In his sleep on his 96th birthday, Johnny Longden, the only man to have both ridden and trained a Kentucky Derby winner. Born in England and raised in Canada, where he developed a push-pull style with the reins that earned him the nickname the Pumper, Longden rode Count Fleet to a Triple Crown in 1943. After retiring from riding in '66 with 6,032 wins—then the alltime record—Longden took up training and in '69 won the roses at Churchill Downs with Majestic Prince.
?Of a heart attack, Kid Gavilan, 77, a welterweight champ from 1951 to '54. Born Gerardo Gonz�lez in Camag�ey, Cuba, where he began fighting at age 10 for purses of bread and guava paste, Gavilan turned pro in '43 and went 107-30-6 over 15 years. Famous for his sambalike shuffling and bolo punch—a quasi uppercut that mimicked the movements of Cuba's sugarcane harvesters—the flashy fighter captivated U.S. fans. Gavilan even moved up in class to beat Jake LaMotta and win the middleweight title vacated by Ray Robinson. He retired to Havana in '58 but fled to Miami 10 years later after Fidel Castro, infuriated that Gavilan preached for Jehovah's Witnesses, seized his home. Plagued by memory loss, Gavilan spent the final years of his life in an assisted-care facility in Hialeah, Fla. He was, says boxing historian Bert Sugar, "one of the heroes in the golden era of Friday-night fights."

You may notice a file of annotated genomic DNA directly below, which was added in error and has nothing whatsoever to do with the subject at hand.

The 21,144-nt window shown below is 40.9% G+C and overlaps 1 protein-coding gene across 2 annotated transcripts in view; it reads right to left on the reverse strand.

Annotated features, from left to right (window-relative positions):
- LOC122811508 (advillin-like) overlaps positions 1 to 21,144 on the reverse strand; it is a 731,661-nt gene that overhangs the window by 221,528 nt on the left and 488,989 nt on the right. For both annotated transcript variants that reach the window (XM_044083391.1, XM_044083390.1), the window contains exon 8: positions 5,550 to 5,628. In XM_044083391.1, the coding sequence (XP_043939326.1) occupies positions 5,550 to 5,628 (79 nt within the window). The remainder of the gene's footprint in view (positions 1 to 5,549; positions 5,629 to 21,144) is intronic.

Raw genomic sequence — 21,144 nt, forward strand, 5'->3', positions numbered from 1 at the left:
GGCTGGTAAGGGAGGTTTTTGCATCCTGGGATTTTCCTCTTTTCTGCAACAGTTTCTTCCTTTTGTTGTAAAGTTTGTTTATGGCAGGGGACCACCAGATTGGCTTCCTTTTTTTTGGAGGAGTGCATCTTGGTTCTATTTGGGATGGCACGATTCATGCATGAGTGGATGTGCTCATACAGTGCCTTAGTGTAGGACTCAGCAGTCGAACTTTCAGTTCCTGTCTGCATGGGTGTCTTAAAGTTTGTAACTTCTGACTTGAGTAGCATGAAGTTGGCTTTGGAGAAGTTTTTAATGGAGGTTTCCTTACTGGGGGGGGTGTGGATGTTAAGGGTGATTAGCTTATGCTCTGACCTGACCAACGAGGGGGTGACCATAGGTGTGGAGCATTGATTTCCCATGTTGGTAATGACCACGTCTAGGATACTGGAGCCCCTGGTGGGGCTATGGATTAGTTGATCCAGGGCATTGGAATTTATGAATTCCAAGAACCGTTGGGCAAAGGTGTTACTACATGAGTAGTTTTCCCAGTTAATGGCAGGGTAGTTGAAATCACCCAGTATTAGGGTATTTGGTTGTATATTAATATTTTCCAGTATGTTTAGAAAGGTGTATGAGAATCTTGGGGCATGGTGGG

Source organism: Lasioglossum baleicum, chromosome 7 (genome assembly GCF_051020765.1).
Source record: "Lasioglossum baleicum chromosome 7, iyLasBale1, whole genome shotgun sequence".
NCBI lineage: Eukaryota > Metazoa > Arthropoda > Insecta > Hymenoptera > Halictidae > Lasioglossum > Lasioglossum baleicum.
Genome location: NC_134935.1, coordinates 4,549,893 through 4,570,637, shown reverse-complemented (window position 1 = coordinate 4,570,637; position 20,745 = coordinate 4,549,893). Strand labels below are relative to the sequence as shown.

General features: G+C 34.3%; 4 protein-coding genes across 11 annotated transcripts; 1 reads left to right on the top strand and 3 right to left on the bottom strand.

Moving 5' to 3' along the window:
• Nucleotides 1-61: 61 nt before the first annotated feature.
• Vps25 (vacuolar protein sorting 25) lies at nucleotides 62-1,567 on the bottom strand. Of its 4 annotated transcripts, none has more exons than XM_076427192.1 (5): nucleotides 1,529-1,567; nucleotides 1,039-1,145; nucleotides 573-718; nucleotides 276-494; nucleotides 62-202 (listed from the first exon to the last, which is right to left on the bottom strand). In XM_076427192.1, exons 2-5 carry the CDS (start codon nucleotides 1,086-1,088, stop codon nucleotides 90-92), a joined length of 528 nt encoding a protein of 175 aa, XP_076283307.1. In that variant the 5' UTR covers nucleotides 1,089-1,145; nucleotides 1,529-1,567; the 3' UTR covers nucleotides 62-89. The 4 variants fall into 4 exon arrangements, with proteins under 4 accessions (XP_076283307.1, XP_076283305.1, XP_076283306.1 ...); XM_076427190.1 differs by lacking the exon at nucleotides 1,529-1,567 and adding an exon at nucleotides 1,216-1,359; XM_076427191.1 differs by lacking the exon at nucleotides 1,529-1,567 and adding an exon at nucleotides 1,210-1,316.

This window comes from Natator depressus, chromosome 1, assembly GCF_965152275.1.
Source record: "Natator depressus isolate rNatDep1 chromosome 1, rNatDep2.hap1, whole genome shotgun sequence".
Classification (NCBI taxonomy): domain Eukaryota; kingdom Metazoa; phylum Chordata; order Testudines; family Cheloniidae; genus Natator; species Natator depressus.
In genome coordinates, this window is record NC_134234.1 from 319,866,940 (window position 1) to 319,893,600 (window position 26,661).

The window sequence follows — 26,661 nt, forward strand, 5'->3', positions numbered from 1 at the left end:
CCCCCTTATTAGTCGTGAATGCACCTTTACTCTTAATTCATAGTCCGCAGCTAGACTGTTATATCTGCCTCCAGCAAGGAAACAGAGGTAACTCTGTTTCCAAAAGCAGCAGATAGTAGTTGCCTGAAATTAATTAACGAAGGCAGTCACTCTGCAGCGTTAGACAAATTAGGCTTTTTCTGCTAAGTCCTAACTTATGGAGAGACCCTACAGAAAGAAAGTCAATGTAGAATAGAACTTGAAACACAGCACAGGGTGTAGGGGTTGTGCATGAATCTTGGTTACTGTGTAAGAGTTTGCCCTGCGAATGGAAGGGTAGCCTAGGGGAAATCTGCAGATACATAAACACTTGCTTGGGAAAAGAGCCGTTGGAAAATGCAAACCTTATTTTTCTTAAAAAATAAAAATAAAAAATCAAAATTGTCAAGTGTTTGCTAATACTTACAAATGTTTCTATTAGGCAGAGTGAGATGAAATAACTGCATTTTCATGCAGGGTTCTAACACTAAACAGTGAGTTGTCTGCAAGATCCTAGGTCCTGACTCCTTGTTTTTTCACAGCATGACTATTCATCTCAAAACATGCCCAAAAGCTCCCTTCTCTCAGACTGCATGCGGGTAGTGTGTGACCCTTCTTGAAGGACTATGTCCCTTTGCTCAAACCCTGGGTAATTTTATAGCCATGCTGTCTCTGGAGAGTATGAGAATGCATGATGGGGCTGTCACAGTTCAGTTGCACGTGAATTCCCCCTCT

A motion for a new trial, hockey dad Thomas Junta, who in January 2002 was sentenced to six-to-10 years in prison for the fatal beating of another father during a dispute at their sons' hockey practice (SI, July 24, 2000). Junta, who's in a correctional institute in Concord, Mass., claims the prosecution failed to disclose that medical examiner Stanton C. Kessler, who testified against him, had said at a forensics conference that the injuries suffered by Michael Costin, the slain father, could have resulted from a minor scuffle. Junta's lawyers claim Kessler's testimony made Junta's attack appear more vicious than it was.
By Washington Huskies coach Rick Neuheisel, that he had repeatedly lied when denying that he'd interviewed for the 49ers' coaching job, which went to Dennis Erickson. Neuheisel, who said he had been honoring a confidentiality agreement with the 49ers, came clean after a Seattle Post-Intelligencer columnist reported overhearing Neuheisel discussing the interview on his cellphone. The coach says he finally told the truth out of concern for his credibility—which his peers had questioned even before this incident. At its annual meeting last month the American Football Coaches Association censured Neuheisel and put him on one year's probation for "showing very little remorse" about the 51 recruiting violations that the NCAA found while he coached Colorado between 1995 and '98.
Steve Bechler 1979-2003
Of apparent multiple organ failure due to heatstroke, Orioles righthander Steve Bechler, 23. Bechler complained of dizziness and collapsed during a running drill on Sunday on a field in Fort Lauderdale, where the temperature was 81� and the humidity was 74%. He was given oxygen and intravenous fluids, then taken to a nearby medical center, where he was admitted into intensive care. He died on Monday morning; an autopsy was scheduled for Tuesday. Bechler, listed at 6'2", 239 pounds, had a 13.50 ERA and no record in three games with Baltimore last September.